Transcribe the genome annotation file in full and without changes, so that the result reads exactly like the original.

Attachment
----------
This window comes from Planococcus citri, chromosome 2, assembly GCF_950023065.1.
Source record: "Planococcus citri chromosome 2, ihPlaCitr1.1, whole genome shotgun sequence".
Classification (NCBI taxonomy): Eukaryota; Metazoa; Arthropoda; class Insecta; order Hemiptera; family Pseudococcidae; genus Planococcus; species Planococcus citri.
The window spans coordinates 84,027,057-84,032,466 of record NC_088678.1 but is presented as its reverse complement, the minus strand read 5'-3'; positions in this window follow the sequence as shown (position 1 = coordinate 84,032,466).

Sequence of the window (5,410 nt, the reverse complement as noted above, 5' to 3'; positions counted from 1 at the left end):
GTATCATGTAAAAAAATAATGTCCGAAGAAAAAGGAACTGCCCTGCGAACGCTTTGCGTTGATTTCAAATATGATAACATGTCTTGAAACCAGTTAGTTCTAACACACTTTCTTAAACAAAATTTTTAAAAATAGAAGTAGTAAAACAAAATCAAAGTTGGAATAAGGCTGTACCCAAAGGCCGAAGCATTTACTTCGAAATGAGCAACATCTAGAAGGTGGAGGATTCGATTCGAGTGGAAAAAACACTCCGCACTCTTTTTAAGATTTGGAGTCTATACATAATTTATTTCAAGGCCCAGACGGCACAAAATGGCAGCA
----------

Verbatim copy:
This window comes from Planococcus citri, chromosome 2, assembly GCF_950023065.1.
Source record: "Planococcus citri chromosome 2, ihPlaCitr1.1, whole genome shotgun sequence".
Classification (NCBI taxonomy): Eukaryota; Metazoa; Arthropoda; class Insecta; order Hemiptera; family Pseudococcidae; genus Planococcus; species Planococcus citri.
The window spans coordinates 84,027,057-84,032,466 of record NC_088678.1 but is presented as its reverse complement, the minus strand read 5'-3'; positions in this window follow the sequence as shown (position 1 = coordinate 84,032,466).

Sequence of the window (5,410 nt, the reverse complement as noted above, 5' to 3'; positions counted from 1 at the left end):
GTATCATGTAAAAAAATAATGTCCGAAGAAAAAGGAACTGCCCTGCGAACGCTTTGCGTTGATTTCAAATATGATAACATGTCTTGAAACCAGTTAGTTCTAACACACTTTCTTAAACAAAATTTTTAAAAATAGAAGTAGTAAAACAAAATCAAAGTTGGAATAAGGCTGTACCCAAAGGCCGAAGCATTTACTTCGAAATGAGCAACATCTAGAAGGTGGAGGATTCGATTCGAGTGGAAAAAACACTCCGCACTCTTTTTAAGATTTGGAGTCTATACATAATTTATTTCAAGGCCCAGACGGCACAAAATGGCAGCA